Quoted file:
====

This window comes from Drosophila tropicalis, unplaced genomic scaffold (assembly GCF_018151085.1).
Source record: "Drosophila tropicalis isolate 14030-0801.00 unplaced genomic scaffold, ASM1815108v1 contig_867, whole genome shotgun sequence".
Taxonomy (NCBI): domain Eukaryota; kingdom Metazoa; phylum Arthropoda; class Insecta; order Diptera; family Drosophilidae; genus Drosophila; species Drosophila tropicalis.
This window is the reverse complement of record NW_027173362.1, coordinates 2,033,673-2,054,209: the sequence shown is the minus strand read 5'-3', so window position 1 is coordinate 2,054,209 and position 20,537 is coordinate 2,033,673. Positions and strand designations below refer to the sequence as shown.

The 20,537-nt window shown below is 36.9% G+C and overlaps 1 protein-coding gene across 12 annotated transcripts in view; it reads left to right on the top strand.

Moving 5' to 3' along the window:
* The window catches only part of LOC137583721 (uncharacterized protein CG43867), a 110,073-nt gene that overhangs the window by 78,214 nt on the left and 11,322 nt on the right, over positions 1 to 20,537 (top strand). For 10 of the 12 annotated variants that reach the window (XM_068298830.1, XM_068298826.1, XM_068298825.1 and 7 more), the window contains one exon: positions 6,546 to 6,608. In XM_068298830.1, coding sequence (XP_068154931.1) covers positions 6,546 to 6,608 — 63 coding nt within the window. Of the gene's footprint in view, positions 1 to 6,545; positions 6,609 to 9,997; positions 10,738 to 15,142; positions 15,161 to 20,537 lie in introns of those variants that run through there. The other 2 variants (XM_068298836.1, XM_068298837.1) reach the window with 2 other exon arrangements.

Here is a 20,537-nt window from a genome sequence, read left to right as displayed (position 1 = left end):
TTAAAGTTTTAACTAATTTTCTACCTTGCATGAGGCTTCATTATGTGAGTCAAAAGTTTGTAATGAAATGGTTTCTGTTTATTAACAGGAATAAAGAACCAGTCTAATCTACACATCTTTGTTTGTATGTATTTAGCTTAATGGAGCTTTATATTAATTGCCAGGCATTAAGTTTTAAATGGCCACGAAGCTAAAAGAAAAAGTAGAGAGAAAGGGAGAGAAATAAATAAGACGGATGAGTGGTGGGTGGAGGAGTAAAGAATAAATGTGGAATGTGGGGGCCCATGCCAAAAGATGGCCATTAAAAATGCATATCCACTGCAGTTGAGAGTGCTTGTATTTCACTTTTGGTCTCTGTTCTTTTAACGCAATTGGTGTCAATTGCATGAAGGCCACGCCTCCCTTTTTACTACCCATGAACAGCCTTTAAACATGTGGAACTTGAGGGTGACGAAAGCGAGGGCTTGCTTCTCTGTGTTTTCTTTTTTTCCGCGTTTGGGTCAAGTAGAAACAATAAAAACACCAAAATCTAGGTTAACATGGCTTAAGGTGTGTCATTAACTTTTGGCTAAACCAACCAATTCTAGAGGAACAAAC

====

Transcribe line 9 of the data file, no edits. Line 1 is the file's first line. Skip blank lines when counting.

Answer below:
TTAAAGTTTTAACTAATTTTCTACCTTGCATGAGGCTTCATTATGTGAGTCAAAAGTTTGTAATGAAATGGTTTCTGTTTATTAACAGGAATAAAGAACCAGTCTAATCTACACATCTTTGTTTGTATGTATTTAGCTTAATGGAGCTTTATATTAATTGCCAGGCATTAAGTTTTAAATGGCCACGAAGCTAAAAGAAAAAGTAGAGAGAAAGGGAGAGAAATAAATAAGACGGATGAGTGGTGGGTGGAGGAGTAAAGAATAAATGTGGAATGTGGGGGCCCATGCCAAAAGATGGCCATTAAAAATGCATATCCACTGCAGTTGAGAGTGCTTGTATTTCACTTTTGGTCTCTGTTCTTTTAACGCAATTGGTGTCAATTGCATGAAGGCCACGCCTCCCTTTTTACTACCCATGAACAGCCTTTAAACATGTGGAACTTGAGGGTGACGAAAGCGAGGGCTTGCTTCTCTGTGTTTTCTTTTTTTCCGCGTTTGGGTCAAGTAGAAACAATAAAAACACCAAAATCTAGGTTAACATGGCTTAAGGTGTGTCATTAACTTTTGGCTAAACCAACCAATTCTAGAGGAACAAAC